For decades, the development and growth of the co-operative slaughterhouses had been obstructed by the division into regions and territories supervised by the central organisation owned by the co-operatives, Tuottajain Lihakeskuskunta (TLK). It defined the areas of operation, ‘home provinces’, within which the co-operatives had to stay. Competition was not free nationally. TLK also negotiated important export deals with the Soviet Union and handled nationwide marketing for the co-operatives.
In addition, TLK had its own industrial operations. It had acquired a meat company called Helsingin Kauppiaat (HK) in the 1970s. Northern Finnish co-operatives felt that TLK was mostly protecting the interests of Southern Finland. The conflict with Itikka in particular escalated when TLK began to build a large meat processing plant in Vantaa when at the same time Itikka’s food factory was being constructed in Nurmo. A clash with the central organisation was inevitable, and TLK’s dismantling was set in motion.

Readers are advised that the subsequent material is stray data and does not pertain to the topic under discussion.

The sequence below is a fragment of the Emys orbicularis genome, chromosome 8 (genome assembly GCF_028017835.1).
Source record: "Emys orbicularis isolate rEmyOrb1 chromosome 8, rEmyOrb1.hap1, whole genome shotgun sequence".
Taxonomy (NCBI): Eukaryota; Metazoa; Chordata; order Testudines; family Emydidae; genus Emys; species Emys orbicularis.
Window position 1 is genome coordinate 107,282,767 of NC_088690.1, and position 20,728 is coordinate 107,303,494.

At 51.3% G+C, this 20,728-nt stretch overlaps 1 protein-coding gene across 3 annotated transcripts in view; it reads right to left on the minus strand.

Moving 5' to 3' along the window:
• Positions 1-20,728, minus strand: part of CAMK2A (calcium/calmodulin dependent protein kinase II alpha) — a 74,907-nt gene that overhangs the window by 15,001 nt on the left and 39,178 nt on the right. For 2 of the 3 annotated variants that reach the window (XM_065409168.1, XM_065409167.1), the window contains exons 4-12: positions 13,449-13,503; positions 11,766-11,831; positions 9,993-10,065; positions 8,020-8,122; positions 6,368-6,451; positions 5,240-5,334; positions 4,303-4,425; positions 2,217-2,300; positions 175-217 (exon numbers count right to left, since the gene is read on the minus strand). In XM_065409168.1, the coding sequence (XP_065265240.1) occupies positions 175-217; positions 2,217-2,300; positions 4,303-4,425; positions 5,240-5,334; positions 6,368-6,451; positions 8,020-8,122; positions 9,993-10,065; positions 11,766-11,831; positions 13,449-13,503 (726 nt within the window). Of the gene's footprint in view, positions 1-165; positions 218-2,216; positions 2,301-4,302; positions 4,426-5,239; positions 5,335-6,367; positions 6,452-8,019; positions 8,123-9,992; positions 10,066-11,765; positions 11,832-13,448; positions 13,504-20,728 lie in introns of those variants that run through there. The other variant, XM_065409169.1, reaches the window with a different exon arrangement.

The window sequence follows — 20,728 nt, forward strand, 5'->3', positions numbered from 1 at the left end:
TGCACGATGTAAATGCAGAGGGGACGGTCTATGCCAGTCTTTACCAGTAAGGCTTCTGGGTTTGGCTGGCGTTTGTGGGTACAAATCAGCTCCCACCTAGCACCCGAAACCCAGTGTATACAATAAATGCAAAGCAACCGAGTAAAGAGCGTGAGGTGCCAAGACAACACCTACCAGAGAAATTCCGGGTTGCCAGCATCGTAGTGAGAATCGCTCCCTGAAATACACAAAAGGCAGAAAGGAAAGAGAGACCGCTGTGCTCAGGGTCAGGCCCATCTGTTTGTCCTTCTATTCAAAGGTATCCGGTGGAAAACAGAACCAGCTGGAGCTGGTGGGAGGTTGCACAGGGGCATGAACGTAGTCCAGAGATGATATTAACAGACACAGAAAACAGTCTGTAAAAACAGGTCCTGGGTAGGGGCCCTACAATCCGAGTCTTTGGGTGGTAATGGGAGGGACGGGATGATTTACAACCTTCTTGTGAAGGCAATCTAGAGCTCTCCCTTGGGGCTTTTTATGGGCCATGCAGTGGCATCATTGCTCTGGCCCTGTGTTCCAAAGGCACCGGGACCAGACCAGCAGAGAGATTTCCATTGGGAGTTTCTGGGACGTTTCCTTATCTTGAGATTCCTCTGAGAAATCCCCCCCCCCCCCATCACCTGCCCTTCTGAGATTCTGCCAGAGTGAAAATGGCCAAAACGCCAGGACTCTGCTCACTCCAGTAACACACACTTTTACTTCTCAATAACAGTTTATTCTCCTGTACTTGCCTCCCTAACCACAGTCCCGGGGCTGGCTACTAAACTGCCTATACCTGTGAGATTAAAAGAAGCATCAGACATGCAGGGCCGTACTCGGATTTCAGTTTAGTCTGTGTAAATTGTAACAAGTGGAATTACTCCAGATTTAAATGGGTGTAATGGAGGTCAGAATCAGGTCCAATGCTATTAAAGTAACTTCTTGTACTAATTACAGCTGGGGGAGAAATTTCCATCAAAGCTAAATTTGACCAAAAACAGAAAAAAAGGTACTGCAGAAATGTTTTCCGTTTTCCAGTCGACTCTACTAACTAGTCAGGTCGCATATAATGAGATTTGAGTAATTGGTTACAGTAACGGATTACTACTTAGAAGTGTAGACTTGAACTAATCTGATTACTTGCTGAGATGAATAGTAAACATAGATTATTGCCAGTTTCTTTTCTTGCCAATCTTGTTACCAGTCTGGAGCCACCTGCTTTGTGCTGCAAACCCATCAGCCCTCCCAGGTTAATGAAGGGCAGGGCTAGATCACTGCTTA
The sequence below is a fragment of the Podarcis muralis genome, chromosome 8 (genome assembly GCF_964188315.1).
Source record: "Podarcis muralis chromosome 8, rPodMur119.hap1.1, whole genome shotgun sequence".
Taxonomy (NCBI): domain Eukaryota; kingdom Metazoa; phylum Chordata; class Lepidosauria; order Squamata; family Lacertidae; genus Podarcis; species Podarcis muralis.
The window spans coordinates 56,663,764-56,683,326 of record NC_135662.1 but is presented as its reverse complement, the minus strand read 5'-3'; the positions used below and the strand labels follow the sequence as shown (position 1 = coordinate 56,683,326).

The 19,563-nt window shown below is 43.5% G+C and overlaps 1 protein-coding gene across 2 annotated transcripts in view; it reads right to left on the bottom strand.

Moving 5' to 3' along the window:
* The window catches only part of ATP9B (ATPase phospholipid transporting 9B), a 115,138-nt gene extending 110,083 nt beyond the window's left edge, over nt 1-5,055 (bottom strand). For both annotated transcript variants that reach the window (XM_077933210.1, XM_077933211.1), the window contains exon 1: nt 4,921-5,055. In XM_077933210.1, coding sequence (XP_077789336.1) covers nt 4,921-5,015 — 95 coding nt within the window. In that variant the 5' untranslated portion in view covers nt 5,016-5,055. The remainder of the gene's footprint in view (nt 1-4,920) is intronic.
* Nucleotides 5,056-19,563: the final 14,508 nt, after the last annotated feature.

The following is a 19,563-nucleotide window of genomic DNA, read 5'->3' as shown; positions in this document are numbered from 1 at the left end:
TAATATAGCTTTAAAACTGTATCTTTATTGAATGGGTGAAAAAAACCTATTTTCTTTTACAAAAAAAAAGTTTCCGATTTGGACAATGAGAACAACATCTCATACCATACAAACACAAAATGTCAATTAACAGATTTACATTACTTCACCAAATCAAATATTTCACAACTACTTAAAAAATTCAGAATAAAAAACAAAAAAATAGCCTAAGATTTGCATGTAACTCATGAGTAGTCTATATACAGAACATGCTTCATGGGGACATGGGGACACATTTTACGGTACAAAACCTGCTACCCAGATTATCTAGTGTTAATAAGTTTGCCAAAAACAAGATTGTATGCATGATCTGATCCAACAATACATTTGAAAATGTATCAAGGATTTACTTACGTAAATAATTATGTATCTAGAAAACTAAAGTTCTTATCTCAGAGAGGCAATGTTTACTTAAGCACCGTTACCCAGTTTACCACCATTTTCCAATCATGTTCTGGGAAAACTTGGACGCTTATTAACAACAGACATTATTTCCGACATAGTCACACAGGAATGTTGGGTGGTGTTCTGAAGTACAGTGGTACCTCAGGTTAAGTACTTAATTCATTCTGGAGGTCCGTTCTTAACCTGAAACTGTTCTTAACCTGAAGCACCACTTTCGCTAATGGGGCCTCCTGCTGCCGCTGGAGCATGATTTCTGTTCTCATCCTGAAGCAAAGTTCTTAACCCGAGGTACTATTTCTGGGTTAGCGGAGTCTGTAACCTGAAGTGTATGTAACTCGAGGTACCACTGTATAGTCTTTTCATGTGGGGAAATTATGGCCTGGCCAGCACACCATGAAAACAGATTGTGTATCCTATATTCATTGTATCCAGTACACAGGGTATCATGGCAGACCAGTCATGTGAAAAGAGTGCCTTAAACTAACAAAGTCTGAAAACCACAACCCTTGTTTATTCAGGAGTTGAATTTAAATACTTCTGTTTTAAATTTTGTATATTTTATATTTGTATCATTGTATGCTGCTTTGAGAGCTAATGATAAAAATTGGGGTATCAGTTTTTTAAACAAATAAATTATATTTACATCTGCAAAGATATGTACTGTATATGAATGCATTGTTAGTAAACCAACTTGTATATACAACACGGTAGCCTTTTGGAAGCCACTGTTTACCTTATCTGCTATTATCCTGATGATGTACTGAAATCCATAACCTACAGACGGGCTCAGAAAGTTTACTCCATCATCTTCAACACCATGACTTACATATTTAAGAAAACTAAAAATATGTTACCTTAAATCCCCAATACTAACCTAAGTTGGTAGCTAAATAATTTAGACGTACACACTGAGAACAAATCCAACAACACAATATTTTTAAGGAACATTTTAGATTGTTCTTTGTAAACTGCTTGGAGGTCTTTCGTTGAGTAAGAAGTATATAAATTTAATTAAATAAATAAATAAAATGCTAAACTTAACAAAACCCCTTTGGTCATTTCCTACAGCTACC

The core group pushing for TLK’s closure consists of the leaders of Itikka-Lihapolar, the company established by Itikka and Lihakunta the previous year: CEO Seppo Paatelainen, deputy CEO Paavo Jauhiainen and chairman Reino Penttilä. After a complex operation that attracts widespread publicity and has strong political overtones, TLK is dismantled. Towards the end of the operation, south-western Finnish LSO also begins to support the dissolution.
As a result, TLK is converted to HK Oy and sold to LSO. This is the beginning of the company that will be known as HK Ruokatalo. The most valuable asset obtained by Itikka-Lihapolar from TLK is the well-known Atria brand, to which the company is granted exclusive right.
The dismantling of the central organisation removes the greatest obstacle to free competition between meat companies and opens the gate wide for Itikka-Lihapolar to enter Southern Finnish shops, department stores and institutional kitchens.